• Morimoto’s Japanese-Style Chicken and Dumpling Soup


Quintessential Grandmother Cooking at its Best

By Masaharu Morimoto

This is the Japanese equivalent of Jewish penicillin, also known as chicken noodle soup. Instead of chicken broth, we use smoky dashi, and instead of noodles, we make cool, craggy gnocchi-like dumplings out of just flour and water. Every family throughout the countryside has its own version. This is my favorite.

Recipe from Mastering the Art of Japanese Home Cooking by Masaharu Morimoto. Order your copy here.

Morimoto’s Japanese-Style Chicken and Dumpling Soup

Servings: 4


  • 1 tablespoon vegetable oil
  • Generous 1/4 pound boneless skinless chicken thighs (about 2 small thighs), cut into 1-inch pieces
  • 1 cup thick batons (about 1 by 1/2-inch) peeled, seeded kabocha or another winter squash
  • 3/4 cup chopped (about 1/4-inch-thick bite-size pieces) peeled daikon
  • 1/2 cup matchsticks peeled burdock (gobo) or parsnip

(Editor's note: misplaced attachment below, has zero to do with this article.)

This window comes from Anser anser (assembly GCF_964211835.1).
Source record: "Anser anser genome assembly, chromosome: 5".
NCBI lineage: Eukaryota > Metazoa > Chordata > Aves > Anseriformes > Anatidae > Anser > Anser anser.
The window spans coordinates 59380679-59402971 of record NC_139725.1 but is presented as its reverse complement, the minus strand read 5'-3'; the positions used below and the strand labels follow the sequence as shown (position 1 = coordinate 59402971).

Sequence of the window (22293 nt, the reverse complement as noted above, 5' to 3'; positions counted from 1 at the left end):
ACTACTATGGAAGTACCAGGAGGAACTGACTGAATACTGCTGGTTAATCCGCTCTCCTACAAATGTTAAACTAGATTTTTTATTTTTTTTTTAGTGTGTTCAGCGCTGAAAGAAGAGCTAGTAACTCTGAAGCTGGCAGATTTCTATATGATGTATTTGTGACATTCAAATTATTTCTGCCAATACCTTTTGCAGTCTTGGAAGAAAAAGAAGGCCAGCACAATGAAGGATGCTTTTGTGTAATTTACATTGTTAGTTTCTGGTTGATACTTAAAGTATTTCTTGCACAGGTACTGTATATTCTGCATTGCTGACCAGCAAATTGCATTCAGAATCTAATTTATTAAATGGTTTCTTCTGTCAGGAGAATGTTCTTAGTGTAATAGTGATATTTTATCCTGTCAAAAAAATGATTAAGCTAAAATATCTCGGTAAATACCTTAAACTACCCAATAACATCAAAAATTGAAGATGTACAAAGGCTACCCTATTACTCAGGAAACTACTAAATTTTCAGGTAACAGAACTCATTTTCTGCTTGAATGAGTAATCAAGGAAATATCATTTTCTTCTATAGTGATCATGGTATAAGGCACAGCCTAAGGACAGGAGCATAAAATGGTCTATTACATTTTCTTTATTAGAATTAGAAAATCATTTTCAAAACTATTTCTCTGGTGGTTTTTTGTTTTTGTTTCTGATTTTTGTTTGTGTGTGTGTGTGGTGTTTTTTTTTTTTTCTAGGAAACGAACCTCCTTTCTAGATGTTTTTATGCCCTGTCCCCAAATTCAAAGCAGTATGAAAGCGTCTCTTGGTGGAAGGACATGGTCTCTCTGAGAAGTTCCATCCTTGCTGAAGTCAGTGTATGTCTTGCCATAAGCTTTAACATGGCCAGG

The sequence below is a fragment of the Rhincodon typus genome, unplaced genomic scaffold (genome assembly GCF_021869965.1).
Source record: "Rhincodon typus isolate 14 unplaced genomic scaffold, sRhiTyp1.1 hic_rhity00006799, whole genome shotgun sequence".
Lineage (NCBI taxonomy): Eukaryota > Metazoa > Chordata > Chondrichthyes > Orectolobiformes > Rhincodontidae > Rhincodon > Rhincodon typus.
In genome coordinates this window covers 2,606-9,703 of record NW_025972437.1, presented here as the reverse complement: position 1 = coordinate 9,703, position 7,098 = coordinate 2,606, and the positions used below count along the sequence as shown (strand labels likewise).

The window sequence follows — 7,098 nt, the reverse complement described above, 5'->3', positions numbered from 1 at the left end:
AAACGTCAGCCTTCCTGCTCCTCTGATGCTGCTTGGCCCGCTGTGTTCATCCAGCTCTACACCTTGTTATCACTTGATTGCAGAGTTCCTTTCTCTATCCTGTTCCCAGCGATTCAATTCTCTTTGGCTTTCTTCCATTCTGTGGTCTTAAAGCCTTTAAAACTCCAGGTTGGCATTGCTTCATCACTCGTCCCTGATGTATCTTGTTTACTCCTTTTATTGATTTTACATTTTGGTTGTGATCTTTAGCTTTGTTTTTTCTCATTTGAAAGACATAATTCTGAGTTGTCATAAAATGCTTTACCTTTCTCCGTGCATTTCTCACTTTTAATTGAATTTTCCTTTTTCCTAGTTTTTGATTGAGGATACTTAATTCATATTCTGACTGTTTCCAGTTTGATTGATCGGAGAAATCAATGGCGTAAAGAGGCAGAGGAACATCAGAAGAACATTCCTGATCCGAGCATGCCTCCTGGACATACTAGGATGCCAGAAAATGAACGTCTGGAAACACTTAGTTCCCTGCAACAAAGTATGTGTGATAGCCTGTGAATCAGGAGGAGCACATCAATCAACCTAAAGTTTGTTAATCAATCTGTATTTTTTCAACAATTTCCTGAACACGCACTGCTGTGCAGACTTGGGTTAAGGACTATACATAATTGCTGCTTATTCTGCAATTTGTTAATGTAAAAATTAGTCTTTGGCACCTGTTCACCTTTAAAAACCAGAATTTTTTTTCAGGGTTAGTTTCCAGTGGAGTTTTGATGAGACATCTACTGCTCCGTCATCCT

• 1/2 cup matchsticks peeled carrot
  • 4 medium fresh or rehydrated dried shiitake mushroom caps, quartered
  • 5 cups Dashi (dried fish and kelp stock, recipe here)
  • 2 tablespoons sake (Japanese rice wine)
  • 1 tablespoon usukuchi (Japanese light-colored soy sauce)
  • 2 teaspoons kosher salt
  • 3/4 cup cake flour or all-purpose flour


Combine the oil and chicken in a medium pot and set the pot over medium heat. Cook, stirring occasionally, until the chicken is no longer pink, 3 to 4 minutes. Add the vegetables and cook, stirring occasionally, for 2 minutes. Add the dashi and increase the heat to bring the dashi to a boil. Skim off any froth from the surface. Reduce the heat to maintain a gentle simmer and cook until the vegetables are tender with a slight bite, about 10 minutes. Stir in the sake, usukuchi, and salt.

Increase the heat to bring the liquid to a strong simmer. In a small bowl, whisk together the cake flour and 1/4 cup plus 2 tablespoons water until very smooth. Add the mixture by the soup spoonful into the broth, leaving some space between each addition. The mixture will sink to the bottom. Do not stir. After about 4 minutes the dumplings will begin to rise from the bottom. Continue to cook until the dumplings are no longer gummy in the center, about 6 minutes more. Serve immediately.

Recipe from Mastering the Art of Japanese Home Cooking by Masaharu Morimoto (November 8, 2016, Ecco, $45). Photographs by Evan Sung. 

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